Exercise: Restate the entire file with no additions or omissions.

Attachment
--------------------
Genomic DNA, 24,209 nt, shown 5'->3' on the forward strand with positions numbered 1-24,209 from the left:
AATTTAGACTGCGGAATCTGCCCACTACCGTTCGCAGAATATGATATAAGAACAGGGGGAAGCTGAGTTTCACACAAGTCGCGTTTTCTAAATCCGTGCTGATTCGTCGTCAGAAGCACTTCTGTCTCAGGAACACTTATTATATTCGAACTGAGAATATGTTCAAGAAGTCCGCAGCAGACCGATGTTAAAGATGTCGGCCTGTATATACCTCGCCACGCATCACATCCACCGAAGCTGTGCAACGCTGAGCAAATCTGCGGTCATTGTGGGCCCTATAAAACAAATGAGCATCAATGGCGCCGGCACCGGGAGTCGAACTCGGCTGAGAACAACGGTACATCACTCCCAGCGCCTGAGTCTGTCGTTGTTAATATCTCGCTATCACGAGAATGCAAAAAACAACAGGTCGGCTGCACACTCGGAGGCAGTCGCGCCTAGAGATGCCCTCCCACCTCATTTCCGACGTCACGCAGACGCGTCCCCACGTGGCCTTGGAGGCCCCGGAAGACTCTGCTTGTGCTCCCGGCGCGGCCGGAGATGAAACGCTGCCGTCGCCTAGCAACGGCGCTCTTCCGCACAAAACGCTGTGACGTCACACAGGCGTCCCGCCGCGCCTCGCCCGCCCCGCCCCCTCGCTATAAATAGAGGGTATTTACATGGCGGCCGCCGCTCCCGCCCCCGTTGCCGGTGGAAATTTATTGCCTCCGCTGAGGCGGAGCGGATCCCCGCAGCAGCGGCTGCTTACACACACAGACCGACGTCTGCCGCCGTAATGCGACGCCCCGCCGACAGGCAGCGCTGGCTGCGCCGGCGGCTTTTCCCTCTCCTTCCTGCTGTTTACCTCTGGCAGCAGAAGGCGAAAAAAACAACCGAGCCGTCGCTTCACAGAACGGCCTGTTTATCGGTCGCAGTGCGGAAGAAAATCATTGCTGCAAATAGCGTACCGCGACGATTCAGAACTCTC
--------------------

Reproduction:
Genomic DNA, 24,209 nt, shown 5'->3' on the forward strand with positions numbered 1-24,209 from the left:
AATTTAGACTGCGGAATCTGCCCACTACCGTTCGCAGAATATGATATAAGAACAGGGGGAAGCTGAGTTTCACACAAGTCGCGTTTTCTAAATCCGTGCTGATTCGTCGTCAGAAGCACTTCTGTCTCAGGAACACTTATTATATTCGAACTGAGAATATGTTCAAGAAGTCCGCAGCAGACCGATGTTAAAGATGTCGGCCTGTATATACCTCGCCACGCATCACATCCACCGAAGCTGTGCAACGCTGAGCAAATCTGCGGTCATTGTGGGCCCTATAAAACAAATGAGCATCAATGGCGCCGGCACCGGGAGTCGAACTCGGCTGAGAACAACGGTACATCACTCCCAGCGCCTGAGTCTGTCGTTGTTAATATCTCGCTATCACGAGAATGCAAAAAACAACAGGTCGGCTGCACACTCGGAGGCAGTCGCGCCTAGAGATGCCCTCCCACCTCATTTCCGACGTCACGCAGACGCGTCCCCACGTGGCCTTGGAGGCCCCGGAAGACTCTGCTTGTGCTCCCGGCGCGGCCGGAGATGAAACGCTGCCGTCGCCTAGCAACGGCGCTCTTCCGCACAAAACGCTGTGACGTCACACAGGCGTCCCGCCGCGCCTCGCCCGCCCCGCCCCCTCGCTATAAATAGAGGGTATTTACATGGCGGCCGCCGCTCCCGCCCCCGTTGCCGGTGGAAATTTATTGCCTCCGCTGAGGCGGAGCGGATCCCCGCAGCAGCGGCTGCTTACACACACAGACCGACGTCTGCCGCCGTAATGCGACGCCCCGCCGACAGGCAGCGCTGGCTGCGCCGGCGGCTTTTCCCTCTCCTTCCTGCTGTTTACCTCTGGCAGCAGAAGGCGAAAAAAACAACCGAGCCGTCGCTTCACAGAACGGCCTGTTTATCGGTCGCAGTGCGGAAGAAAATCATTGCTGCAAATAGCGTACCGCGACGATTCAGAACTCTC